Suds: June 25

Don Draper once said, “Change isn’t good or bad. It just is.” As I get older, I find solace in things that just don’t change [1]. I remember years ago I purchased a Low record based on the recommendation of Chicago’s predictable and soporiferous rock critic Greg Kot. Kot cited a dramatic shift from Low’s previous style as a cause for excitement. As an awkward teenager, I always really liked the quiet side of Low, and the prospect of them trying something new appealed greatly to me. The Great Destroyer, as many more progressive music critics point out, was a flop. It didn’t even represent a huge shift in the band’s ethos, just louder guitars.

This brings me to a question: what’s wrong with a band picking a sound and doing it exceptionally well? For every transcendent Yankee Hotel Foxtrot we get ten Future Embrace-level messes. There’s something to be said for consistency and reliability of a band like, say, the Fruit Bats. No, certainly no surprises, but the warm folky overtones and slick guitar work stand out because of exactly how good they are [2].

So grab an old standby for today’s Suds. I’m drinking a Hopalicious, and so should you.

-Haven’t checked in with our friend over at The Girl and Her Beer lately. She never disappoints: beer can chicken and some serious slaw.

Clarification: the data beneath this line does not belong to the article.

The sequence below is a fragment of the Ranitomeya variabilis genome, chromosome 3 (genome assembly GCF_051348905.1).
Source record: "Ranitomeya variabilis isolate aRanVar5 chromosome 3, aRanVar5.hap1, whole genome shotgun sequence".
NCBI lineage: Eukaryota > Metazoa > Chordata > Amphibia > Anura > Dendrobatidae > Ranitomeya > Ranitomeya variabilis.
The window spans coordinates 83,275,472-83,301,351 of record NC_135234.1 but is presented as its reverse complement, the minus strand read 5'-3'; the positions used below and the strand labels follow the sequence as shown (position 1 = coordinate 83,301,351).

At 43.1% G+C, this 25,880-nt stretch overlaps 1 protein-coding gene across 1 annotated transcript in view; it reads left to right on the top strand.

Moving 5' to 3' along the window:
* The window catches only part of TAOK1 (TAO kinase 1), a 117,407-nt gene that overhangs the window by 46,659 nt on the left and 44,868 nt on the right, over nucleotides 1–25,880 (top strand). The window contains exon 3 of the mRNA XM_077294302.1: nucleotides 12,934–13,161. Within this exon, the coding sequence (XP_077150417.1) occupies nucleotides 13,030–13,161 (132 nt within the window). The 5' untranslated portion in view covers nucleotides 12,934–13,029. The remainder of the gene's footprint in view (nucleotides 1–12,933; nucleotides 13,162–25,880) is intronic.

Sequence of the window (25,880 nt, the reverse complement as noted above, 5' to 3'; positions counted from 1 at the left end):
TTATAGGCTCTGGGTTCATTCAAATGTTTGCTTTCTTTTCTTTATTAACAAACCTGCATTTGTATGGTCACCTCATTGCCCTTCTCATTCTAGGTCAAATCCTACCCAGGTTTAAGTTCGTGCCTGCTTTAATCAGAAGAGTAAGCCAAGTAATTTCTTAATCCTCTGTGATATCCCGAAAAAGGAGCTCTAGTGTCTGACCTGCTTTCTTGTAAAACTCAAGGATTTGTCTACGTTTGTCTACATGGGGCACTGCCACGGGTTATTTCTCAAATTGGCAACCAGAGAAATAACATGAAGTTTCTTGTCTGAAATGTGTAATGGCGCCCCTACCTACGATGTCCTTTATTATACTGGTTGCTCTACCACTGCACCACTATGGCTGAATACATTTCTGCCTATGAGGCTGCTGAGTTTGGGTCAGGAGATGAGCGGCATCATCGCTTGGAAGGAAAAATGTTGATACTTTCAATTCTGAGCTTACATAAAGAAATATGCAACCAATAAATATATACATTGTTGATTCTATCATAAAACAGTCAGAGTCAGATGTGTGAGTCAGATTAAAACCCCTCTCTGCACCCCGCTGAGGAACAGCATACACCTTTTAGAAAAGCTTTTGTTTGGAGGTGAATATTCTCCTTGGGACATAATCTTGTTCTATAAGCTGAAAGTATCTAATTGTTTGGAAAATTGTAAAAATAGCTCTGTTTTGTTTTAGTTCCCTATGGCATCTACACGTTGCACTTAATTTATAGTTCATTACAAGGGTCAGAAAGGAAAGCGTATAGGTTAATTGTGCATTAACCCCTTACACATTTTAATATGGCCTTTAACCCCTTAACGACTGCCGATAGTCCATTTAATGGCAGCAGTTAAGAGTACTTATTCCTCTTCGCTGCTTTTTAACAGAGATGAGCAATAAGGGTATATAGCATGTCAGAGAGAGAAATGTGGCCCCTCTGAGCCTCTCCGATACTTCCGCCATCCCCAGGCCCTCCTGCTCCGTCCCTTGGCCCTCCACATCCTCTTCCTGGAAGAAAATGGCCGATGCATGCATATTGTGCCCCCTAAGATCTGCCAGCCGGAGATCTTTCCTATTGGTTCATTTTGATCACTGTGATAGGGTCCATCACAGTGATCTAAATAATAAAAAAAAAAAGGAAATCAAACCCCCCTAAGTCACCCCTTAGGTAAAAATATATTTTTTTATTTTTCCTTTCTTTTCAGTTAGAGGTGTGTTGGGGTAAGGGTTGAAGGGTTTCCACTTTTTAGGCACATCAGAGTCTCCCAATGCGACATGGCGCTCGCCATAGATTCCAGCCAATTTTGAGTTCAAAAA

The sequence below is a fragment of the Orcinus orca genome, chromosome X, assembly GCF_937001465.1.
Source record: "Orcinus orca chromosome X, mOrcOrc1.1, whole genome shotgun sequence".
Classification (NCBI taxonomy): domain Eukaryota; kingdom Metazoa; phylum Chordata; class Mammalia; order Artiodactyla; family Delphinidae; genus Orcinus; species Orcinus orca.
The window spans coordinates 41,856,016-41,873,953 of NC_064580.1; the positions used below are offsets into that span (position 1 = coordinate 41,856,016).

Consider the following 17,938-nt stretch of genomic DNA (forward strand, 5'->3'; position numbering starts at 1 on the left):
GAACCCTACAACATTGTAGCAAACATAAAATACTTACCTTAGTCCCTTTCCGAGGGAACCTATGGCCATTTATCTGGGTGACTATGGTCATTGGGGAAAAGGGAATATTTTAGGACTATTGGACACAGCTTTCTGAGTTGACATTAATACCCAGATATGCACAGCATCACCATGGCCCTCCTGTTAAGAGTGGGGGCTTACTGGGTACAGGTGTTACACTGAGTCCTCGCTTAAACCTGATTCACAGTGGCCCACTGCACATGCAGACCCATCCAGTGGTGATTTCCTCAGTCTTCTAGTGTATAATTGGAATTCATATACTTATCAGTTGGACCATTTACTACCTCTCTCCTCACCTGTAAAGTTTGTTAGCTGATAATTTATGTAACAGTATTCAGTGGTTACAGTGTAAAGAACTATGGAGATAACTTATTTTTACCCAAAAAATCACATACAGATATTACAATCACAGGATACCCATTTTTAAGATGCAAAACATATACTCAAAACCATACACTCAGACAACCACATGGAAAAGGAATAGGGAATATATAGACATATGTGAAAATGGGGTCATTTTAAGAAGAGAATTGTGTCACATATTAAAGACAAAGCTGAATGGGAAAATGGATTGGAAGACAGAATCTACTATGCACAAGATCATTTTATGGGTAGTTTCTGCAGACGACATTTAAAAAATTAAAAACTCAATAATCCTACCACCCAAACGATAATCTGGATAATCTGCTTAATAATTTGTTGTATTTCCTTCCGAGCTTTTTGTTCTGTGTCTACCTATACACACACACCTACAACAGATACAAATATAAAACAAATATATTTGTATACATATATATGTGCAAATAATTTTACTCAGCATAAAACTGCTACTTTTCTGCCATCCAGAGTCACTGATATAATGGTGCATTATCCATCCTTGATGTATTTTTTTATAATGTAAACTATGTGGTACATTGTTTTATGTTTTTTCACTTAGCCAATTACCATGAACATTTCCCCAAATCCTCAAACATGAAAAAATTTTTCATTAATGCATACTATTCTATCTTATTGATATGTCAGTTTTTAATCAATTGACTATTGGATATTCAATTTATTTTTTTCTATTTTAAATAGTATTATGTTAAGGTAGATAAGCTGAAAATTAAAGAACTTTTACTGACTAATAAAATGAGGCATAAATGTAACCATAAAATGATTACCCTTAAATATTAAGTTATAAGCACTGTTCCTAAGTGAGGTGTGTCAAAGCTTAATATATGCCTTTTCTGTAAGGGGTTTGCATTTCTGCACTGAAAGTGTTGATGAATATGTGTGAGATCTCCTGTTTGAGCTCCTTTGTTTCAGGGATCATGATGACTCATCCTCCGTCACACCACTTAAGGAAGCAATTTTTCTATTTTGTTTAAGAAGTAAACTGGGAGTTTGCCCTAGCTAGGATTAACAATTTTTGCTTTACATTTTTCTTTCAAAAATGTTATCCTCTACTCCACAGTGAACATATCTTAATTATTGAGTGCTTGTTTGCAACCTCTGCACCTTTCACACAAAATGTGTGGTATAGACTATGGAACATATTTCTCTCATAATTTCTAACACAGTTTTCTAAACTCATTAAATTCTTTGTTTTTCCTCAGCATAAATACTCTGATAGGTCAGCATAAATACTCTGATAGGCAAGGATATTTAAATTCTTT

-More friends here: good luck finding the latest from Doug and Tracy at Metropolitan. The Arc Welder Dunkel Rye has left good impressions around Chicago.

-A nice legal perspective on Wisconsin beer distribution considering some recent shenanigans between a brewer and a distributer in Arizona.

Unchain another Summit, my friends.

5 questions with Carolyn Armstrong of Flossmoor Station. I think the photo of the family dressed for winter is quintessential Chicago suburbs and equally hilarious.

-Finally, are you among the 5% of American adults that have consumed a microbrew lately? Honestly, I find their methods and classifications disturbing.

[1] I also find it terrifying that some of our most reliable constants, the seasons, seem to differ from year to year with little rhyme or reason.

[2] Eric Johnson hails from Chicago. Bonus points!

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